Allister Ferrington tumbled out onto his living room floor, not a little dazed. He lay heaving for breath. Too weak, too sick to move for a minute. Then, a strong compulsion came over him to roll over and look at the Paris watercolor.
Nausea returned. The watercolor now held no suggestions of fading colors, only grays to near blacks. But it was not drab. Most startling of all, the painting had changed from a traditional rendering of a Paris street, to flat planes juxtaposed against and over and under and beside one another! There was even a half-circle locked in amongst straight planes. The half-circle… the half-circle: ‘a partial face of the Mona Lisa?’ He had to imagine buildings, people, the very street featured in the painting. And the figure of the old man—of himself?—could barely be discerned; it was dark and in a squared-off manner against what might be perceived as a fence. Squinting his eyes, Farrington viewed a poster-like painting; it reflected precision. ‘Probably done when Demuth was at the Academie Julian,’ Farrington thought. The septuagenarian leaned forward—not too close—attempting to detect whether or not he saw anything resembling his own face in that dark plane of a man who must be the seller of pictures.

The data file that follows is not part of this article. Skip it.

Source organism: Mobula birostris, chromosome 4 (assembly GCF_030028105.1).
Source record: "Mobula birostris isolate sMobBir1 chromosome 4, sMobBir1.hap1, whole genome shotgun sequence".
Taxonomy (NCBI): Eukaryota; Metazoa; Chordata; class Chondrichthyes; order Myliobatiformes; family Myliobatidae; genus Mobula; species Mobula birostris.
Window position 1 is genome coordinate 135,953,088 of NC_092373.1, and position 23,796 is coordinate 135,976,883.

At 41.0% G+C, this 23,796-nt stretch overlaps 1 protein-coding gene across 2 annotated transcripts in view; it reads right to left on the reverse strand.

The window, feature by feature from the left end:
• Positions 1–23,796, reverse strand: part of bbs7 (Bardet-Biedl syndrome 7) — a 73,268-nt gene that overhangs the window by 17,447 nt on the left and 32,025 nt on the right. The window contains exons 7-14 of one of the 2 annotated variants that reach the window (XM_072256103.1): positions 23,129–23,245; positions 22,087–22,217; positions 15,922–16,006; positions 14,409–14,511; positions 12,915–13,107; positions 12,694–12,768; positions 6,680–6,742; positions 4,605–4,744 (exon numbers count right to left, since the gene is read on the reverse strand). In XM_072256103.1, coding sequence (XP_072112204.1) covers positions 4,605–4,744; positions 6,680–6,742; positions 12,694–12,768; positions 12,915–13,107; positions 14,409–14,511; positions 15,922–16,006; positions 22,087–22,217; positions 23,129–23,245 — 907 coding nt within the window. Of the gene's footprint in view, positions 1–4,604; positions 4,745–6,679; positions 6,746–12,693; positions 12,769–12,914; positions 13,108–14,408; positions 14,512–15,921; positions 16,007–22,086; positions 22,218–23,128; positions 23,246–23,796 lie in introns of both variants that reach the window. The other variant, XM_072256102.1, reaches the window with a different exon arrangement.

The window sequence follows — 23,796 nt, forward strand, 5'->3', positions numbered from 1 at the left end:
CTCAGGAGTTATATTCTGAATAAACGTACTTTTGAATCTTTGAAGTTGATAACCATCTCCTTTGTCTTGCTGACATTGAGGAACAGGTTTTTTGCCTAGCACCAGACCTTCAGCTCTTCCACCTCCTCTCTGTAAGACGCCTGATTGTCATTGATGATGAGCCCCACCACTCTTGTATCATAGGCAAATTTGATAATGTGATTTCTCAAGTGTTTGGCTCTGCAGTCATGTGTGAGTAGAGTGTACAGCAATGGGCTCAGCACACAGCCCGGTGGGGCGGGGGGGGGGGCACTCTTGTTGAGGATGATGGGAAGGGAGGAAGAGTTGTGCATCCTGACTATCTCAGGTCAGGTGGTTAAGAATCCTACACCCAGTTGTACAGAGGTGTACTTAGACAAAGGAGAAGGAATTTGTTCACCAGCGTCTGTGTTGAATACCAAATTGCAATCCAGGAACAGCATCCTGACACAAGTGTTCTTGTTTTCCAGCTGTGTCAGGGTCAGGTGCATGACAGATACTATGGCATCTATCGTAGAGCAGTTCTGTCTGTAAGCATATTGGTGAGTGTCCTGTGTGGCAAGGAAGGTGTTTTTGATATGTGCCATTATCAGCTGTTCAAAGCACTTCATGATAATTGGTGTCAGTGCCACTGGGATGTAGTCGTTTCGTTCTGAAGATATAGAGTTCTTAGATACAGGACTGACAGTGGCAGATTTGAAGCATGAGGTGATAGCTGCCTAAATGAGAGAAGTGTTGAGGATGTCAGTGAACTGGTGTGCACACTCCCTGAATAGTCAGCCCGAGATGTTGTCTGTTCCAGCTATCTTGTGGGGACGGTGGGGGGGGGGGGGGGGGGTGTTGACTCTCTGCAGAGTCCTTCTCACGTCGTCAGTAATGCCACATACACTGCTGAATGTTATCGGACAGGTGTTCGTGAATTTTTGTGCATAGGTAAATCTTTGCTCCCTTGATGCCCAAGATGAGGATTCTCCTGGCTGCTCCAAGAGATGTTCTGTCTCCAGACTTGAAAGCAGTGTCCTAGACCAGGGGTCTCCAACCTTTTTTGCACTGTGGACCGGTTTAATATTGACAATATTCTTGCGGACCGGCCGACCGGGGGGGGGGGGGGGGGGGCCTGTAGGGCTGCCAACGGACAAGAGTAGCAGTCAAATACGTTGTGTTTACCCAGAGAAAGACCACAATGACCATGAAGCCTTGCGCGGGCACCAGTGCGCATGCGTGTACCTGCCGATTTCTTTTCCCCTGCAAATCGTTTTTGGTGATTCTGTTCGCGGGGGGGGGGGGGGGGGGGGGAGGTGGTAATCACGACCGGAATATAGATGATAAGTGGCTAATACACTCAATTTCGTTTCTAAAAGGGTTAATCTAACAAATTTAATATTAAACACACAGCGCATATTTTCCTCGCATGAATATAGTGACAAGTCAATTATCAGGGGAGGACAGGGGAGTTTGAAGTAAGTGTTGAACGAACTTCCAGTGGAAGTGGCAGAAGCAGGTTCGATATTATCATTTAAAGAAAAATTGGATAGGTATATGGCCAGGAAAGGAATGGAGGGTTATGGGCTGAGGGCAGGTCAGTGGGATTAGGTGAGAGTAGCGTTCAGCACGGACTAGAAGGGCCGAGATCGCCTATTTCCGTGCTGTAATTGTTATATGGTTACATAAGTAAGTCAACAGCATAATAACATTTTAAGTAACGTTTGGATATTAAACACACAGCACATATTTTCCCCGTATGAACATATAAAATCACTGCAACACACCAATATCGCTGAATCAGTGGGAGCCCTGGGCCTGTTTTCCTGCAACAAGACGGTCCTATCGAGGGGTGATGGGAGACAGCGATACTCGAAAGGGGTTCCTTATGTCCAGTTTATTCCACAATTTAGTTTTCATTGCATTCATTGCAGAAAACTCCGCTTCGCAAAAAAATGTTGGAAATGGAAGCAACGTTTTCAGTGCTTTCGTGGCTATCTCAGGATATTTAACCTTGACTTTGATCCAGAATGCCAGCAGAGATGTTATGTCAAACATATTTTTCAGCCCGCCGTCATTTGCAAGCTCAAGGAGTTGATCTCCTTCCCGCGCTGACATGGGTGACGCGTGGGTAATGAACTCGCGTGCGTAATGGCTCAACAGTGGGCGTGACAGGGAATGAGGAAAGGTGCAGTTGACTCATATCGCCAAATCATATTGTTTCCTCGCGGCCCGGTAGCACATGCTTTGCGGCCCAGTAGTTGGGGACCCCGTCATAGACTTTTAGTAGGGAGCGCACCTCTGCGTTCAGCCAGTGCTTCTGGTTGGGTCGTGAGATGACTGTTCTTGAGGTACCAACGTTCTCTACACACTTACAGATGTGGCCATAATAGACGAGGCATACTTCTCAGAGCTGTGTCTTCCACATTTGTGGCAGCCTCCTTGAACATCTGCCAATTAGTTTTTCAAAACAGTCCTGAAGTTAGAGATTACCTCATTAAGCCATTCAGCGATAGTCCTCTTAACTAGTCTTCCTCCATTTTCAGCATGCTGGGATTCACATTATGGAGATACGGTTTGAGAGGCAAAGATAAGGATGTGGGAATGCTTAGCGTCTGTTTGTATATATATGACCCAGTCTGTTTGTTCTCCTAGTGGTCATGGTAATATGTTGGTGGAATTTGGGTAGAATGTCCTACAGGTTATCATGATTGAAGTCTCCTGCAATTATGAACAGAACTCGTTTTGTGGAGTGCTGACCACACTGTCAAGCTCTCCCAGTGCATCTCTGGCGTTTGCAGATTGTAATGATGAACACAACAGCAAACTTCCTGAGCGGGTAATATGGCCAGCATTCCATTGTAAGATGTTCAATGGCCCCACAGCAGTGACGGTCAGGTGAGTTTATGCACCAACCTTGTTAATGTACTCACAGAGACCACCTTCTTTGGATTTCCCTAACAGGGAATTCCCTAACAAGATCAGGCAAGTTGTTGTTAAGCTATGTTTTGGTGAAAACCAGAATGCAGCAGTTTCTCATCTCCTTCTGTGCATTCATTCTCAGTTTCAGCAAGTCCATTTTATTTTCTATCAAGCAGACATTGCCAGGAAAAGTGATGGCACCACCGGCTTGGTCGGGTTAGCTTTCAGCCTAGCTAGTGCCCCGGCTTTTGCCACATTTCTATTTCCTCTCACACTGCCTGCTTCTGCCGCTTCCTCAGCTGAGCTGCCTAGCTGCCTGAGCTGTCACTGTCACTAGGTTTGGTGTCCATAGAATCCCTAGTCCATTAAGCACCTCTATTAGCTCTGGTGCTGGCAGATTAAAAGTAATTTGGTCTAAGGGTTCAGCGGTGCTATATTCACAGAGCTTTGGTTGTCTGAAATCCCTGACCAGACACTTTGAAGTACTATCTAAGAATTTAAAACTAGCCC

In a quandary, Farrington sat on the floor for many minutes. What had happened? What was this bizarre thing going on? He finally rose, not looking at the sketch. A good night’s sleep might set things right.